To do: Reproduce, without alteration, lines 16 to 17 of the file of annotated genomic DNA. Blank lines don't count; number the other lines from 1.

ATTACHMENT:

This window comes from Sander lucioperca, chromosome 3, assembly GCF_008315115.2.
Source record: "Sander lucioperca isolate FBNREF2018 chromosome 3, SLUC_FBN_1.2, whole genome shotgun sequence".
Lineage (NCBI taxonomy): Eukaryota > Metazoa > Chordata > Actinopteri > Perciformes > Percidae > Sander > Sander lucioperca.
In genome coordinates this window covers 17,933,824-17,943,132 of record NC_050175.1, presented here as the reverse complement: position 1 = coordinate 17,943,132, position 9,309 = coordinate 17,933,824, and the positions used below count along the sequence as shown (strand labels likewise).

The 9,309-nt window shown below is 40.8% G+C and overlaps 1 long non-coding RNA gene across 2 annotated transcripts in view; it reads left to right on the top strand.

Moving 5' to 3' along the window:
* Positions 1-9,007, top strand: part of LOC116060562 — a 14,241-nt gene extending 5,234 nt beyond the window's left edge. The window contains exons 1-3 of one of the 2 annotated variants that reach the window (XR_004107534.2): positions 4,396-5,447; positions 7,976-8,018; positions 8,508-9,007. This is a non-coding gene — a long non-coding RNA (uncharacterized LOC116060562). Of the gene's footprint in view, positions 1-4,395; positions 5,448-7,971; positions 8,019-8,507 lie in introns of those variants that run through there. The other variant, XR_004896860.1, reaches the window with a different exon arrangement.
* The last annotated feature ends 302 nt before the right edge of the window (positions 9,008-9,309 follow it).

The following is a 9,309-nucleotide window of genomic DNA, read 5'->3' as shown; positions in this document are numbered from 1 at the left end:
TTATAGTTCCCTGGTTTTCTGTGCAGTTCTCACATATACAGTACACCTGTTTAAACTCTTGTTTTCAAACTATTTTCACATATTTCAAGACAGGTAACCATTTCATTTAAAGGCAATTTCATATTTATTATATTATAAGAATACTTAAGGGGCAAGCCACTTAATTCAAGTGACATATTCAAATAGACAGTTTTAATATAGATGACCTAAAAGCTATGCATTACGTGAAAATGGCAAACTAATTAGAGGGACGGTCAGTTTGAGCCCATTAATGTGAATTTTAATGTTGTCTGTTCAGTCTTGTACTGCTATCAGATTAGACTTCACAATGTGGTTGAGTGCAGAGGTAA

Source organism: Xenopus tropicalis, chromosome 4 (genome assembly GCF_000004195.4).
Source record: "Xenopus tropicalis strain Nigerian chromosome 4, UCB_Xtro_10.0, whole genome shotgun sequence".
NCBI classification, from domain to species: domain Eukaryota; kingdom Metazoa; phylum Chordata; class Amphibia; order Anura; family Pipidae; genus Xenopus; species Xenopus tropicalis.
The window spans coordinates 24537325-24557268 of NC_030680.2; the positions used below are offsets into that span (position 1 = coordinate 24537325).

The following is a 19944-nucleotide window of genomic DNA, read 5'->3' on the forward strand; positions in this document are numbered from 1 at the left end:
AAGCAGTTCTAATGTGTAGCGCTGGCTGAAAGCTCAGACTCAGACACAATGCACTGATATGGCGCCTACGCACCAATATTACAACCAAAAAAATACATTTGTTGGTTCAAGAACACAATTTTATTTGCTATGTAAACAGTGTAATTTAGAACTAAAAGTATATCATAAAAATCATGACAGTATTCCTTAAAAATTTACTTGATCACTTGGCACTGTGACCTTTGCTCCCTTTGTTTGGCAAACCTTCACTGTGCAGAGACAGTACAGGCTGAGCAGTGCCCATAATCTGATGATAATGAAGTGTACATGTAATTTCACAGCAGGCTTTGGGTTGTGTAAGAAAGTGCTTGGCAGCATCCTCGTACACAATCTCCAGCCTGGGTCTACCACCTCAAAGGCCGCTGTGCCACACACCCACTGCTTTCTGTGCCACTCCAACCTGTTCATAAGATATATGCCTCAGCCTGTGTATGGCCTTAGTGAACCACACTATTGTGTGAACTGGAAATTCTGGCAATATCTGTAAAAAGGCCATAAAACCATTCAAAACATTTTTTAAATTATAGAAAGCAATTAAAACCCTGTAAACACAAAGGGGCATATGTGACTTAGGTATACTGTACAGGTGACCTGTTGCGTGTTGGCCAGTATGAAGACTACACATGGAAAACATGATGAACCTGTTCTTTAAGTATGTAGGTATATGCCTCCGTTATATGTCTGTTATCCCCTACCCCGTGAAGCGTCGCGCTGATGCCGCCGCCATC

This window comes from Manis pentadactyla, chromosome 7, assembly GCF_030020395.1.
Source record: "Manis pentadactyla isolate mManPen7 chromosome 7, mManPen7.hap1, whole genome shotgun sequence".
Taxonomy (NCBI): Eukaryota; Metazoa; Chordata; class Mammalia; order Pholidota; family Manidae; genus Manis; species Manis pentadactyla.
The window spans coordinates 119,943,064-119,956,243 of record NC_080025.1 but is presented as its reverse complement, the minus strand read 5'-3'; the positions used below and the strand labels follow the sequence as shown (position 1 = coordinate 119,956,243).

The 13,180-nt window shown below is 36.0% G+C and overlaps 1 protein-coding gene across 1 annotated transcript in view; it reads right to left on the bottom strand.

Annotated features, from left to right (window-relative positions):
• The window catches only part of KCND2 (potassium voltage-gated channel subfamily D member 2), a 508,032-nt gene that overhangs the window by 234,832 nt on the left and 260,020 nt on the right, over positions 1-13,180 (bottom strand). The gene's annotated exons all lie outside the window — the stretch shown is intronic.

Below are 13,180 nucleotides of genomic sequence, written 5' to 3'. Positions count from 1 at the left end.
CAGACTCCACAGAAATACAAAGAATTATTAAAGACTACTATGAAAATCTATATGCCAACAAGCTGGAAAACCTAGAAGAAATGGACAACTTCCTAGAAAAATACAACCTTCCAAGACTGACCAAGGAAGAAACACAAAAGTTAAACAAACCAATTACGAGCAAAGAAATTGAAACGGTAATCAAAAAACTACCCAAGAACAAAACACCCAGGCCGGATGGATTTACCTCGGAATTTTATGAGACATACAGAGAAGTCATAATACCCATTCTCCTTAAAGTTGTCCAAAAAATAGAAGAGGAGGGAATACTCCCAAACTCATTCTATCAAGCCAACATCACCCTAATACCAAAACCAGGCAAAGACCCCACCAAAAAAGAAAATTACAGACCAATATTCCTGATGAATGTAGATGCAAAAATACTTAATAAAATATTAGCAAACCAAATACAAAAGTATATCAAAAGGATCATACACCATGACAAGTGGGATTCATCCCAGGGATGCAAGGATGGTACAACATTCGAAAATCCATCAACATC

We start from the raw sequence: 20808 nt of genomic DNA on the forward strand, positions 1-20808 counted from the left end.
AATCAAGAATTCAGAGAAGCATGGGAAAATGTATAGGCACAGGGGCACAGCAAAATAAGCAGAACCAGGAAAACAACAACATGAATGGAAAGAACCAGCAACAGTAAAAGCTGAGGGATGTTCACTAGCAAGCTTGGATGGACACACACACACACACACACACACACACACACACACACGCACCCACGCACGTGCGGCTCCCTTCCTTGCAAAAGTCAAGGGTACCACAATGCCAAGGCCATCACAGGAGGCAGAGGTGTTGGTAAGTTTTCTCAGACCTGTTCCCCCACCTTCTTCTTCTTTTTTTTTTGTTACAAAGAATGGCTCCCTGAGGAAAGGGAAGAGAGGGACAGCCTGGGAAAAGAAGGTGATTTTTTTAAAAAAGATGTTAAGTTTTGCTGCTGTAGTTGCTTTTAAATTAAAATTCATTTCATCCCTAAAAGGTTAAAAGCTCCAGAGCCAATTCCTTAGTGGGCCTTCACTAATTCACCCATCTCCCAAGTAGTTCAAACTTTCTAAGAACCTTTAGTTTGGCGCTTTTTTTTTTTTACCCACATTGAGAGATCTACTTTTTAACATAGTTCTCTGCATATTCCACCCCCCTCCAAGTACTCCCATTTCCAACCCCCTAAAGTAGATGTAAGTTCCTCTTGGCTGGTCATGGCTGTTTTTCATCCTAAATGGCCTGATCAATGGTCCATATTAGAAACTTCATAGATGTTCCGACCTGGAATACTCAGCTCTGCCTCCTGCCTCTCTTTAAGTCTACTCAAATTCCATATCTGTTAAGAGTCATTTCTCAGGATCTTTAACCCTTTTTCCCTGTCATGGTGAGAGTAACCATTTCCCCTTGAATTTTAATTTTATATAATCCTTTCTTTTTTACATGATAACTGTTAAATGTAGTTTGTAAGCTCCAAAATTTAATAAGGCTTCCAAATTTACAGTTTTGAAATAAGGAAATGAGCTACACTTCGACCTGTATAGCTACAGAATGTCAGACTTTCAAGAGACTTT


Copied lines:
AAGCAGTTCTAATGTGTAGCGCTGGCTGAAAGCTCAGACTCAGACACAATGCACTGATATGGCGCCTACGCACCAATATTACAACCAAAAAAATACATTTGTTGGTTCAAGAACACAATTTTATTTGCTATGTAAACAGTGTAATTTAGAACTAAAAGTATATCATAAAAATCATGACAGTATTCCTTAAAAATTTACTTGATCACTTGGCACTGTGACCTTTGCTCCCTTTGTTTGGCAAACCTTCACTGTGCAGAGACAGTACAGGCTGAGCAGTGCCCATAATCTGATGATAATGAAGTGTACATGTAATTTCACAGCAGGCTTTGGGTTGTGTAAGAAAGTGCTTGGCAGCATCCTCGTACACAATCTCCAGCCTGGGTCTACCACCTCAAAGGCCGCTGTGCCACACACCCACTGCTTTCTGTGCCACTCCAACCTGTTCATAAGATATATGCCTCAGCCTGTGTATGGCCTTAGTGAACCACACTATTGTGTGAACTGGAAATTCTGGCAATATCTGTAAAAAGGCCATAAAACCATTCAAAACATTTTTTAAATTATAGAAAGCAATTAAAACCCTGTAAACACAAAGGGGCATATGTGACTTAGGTATACTGTACAGGTGACCTGTTGCGTGTTGGCCAGTATGAAGACTACACATGGAAAACATGATGAACCTGTTCTTTAAGTATGTAGGTATATGCCTCCGTTATATGTCTGTTATCCCCTACCCCGTGAAGCGTCGCGCTGATGCCGCCGCCATC

This window comes from Manis pentadactyla, chromosome 7, assembly GCF_030020395.1.